possible that I may never paint another public mural.” Let’s hope that changes
For now his wife Tarza has poured herself into making
amazing masks to give to nursing homes, postal workers, grocery clerks – first with
leftover fabric scraps, eventually with Ron’s PopLife Popaganda cotton shirts.
Now that the English’s joining with Threadless and “a purchase price that goes directly to MedShare”, his custom design face masks are going to the next level.
Ron says he is proud to do this work and BSA is proud to support families – his and ours – and yours!
Banksy’s “The Girl With A Pierced Eardrum” painted
in Bristol’s Albion Dock in 2019 has experienced a Covid-19 makeover.
The famous piece inspired by the other more famous piece
“Girl with a Pearl Earring” by Dutch artist Johannes Vermeer has been
enhanced by the addition of the now-ubiquitous blue face mask on the girl’s
Word on the street is that the addition might not be that of the famously reclusive artist himself but that of an admirer. Usually, Banksy gives his pieces on the street his imprimatur by posting them on his Instagram account. At the time of this posting on BSA, such action hasn’t yet been taken.
This way when the neighbors in the building across the street see you hanging out the window during our 7 pm public applause session — they’ll know even more about your worldview.
“Art has the power to bring us together, even when we’re apart,” says Street Artist, graphic artist, fine artist Shepard Fairey, who has designed posters along with his Studio Number One for us all to use as we like. It may even help many of us feel like we are doing this together, instead of solo.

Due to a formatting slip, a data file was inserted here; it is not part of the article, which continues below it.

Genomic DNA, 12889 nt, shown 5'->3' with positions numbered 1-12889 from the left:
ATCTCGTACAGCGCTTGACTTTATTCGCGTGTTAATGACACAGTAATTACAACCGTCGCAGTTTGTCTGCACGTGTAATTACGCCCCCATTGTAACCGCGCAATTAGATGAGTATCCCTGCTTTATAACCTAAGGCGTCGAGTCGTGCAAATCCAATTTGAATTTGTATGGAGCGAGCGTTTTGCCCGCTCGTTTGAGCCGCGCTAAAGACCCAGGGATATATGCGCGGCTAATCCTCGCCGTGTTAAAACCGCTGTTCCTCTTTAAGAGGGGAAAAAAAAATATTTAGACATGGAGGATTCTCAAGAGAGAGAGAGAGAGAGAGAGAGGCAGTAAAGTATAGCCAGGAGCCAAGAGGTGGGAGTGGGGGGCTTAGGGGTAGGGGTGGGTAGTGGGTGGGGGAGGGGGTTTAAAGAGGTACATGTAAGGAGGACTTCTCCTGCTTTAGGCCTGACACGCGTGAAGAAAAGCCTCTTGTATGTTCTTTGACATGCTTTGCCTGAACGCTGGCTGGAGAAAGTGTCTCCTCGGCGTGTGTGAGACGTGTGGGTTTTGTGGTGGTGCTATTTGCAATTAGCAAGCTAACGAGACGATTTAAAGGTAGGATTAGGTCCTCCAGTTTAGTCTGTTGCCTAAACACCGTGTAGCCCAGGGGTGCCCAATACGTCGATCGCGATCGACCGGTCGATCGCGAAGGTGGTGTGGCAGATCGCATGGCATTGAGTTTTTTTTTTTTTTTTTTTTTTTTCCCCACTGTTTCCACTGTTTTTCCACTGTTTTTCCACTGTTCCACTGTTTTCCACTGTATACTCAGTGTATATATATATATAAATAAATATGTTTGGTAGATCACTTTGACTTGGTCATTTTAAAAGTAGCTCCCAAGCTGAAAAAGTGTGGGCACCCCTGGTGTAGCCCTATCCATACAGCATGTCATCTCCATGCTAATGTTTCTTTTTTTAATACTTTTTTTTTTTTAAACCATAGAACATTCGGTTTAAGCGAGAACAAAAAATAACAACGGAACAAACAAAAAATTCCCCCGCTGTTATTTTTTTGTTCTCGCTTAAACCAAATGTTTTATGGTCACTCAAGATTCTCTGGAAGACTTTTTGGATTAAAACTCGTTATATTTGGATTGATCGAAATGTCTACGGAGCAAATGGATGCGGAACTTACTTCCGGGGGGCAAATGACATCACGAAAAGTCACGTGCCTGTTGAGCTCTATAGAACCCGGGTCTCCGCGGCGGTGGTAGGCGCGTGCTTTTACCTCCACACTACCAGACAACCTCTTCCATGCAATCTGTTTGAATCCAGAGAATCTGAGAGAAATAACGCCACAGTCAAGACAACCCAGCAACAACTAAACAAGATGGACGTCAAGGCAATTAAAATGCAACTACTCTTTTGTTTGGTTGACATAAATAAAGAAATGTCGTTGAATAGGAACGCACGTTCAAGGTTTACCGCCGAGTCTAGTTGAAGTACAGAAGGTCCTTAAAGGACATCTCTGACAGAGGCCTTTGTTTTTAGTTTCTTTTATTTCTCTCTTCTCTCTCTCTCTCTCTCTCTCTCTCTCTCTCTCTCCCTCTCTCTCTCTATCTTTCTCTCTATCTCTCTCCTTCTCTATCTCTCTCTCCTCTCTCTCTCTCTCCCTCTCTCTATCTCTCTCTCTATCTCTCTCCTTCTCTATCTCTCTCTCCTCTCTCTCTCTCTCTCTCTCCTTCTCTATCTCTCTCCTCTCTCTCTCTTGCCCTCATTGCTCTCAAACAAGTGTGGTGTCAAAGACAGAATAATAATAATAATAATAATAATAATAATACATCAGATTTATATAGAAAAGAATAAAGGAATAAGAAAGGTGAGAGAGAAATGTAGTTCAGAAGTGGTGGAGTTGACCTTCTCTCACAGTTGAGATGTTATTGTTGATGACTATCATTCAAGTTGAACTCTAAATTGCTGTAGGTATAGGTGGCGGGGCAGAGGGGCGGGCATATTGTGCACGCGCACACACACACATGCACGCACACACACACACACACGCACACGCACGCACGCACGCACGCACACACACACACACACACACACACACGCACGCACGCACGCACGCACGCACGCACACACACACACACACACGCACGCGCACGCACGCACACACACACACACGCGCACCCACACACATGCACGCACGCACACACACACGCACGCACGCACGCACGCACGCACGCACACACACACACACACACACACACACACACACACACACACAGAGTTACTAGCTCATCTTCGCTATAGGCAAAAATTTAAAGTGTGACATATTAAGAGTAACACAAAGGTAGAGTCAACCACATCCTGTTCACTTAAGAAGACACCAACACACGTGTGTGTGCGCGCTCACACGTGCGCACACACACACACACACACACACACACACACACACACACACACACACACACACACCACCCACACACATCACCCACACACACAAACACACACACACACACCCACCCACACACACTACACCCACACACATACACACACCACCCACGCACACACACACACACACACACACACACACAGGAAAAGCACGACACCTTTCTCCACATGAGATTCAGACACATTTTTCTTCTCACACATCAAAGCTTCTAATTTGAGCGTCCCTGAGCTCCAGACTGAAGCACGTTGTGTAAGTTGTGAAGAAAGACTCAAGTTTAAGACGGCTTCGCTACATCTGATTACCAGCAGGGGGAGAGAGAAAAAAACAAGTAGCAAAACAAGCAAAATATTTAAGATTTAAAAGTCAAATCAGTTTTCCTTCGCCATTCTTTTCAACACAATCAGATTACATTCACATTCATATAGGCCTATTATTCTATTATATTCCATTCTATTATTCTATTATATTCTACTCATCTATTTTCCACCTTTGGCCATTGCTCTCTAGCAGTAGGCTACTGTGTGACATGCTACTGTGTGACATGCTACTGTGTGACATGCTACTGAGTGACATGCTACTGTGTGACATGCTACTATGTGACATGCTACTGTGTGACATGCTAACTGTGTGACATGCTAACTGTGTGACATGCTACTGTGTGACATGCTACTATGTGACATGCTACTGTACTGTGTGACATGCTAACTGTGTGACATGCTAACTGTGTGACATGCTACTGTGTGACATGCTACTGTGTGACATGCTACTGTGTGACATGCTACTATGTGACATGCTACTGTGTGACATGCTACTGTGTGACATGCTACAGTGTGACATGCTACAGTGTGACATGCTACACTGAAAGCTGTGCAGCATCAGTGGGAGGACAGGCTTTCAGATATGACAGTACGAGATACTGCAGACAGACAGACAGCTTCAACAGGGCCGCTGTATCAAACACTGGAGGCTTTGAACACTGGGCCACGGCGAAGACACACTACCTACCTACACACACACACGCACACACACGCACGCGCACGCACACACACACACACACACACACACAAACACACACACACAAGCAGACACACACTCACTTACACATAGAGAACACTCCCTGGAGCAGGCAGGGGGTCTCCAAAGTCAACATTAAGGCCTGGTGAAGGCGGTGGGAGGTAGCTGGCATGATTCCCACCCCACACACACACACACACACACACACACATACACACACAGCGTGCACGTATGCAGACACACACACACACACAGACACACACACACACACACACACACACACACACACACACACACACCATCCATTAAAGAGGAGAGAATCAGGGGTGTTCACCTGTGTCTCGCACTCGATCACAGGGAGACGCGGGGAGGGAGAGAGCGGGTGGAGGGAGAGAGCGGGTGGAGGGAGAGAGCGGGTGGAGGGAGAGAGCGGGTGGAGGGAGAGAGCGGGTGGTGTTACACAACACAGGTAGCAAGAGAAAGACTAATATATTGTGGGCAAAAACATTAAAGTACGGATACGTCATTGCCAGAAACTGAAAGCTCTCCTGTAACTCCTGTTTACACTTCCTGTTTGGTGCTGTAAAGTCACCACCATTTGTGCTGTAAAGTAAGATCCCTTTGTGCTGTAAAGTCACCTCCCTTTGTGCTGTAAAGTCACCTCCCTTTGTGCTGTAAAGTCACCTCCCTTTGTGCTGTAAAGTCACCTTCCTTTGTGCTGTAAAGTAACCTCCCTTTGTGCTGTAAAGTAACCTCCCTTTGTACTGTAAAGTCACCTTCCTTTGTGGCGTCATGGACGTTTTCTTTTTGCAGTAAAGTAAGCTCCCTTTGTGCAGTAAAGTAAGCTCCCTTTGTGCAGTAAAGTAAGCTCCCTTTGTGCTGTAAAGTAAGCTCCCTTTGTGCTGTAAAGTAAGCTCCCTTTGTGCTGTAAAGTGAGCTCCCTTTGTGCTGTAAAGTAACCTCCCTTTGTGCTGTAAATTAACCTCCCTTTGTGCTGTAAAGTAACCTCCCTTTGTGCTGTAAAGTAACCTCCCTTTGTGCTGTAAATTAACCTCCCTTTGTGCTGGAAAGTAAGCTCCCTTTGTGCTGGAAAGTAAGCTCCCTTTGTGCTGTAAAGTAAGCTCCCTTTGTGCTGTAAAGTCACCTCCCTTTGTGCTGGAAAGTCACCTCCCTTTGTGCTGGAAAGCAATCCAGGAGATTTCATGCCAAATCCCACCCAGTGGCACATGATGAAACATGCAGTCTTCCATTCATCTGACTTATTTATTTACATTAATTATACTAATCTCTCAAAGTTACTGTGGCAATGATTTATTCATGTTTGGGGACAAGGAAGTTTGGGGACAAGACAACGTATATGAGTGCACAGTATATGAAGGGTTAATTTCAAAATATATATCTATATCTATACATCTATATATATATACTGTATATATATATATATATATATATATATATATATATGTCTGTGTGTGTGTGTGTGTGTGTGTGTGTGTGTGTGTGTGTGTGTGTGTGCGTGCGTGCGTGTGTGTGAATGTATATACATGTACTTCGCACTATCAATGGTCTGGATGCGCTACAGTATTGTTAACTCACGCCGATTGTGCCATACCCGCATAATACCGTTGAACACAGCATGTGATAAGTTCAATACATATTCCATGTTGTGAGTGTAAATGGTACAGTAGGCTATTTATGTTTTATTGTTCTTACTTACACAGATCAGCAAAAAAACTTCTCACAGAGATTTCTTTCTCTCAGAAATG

“We are all in this together,” Shepard says, “and we will
Where is the People’s Bailout? Why has the bailout that was promised to small businesses already run out? Why is congress on vacation? Why is Biden staring up at the wall like he’s concentrating on a dead spider? The people are dying, running out of food, the economy is dying, businesses are dying. The Post Office, starved and bad-mouthed for years by the capitalists who want to kill it, is finally dying. Do we realize which direction the US is being dragged by the oligarchs and their one party corporate Republicrat-Demoblicans?
An unusual worldwide quarantine requires unusual solutions. Because the virus is preventing us all from going to a gallery show at the moment, it’s been fun to see artists, museums, galleries, gallerists and organizers devise new ways for us to interact with each other and art. One you can participate in Sunday is called “What’s In the Box?”.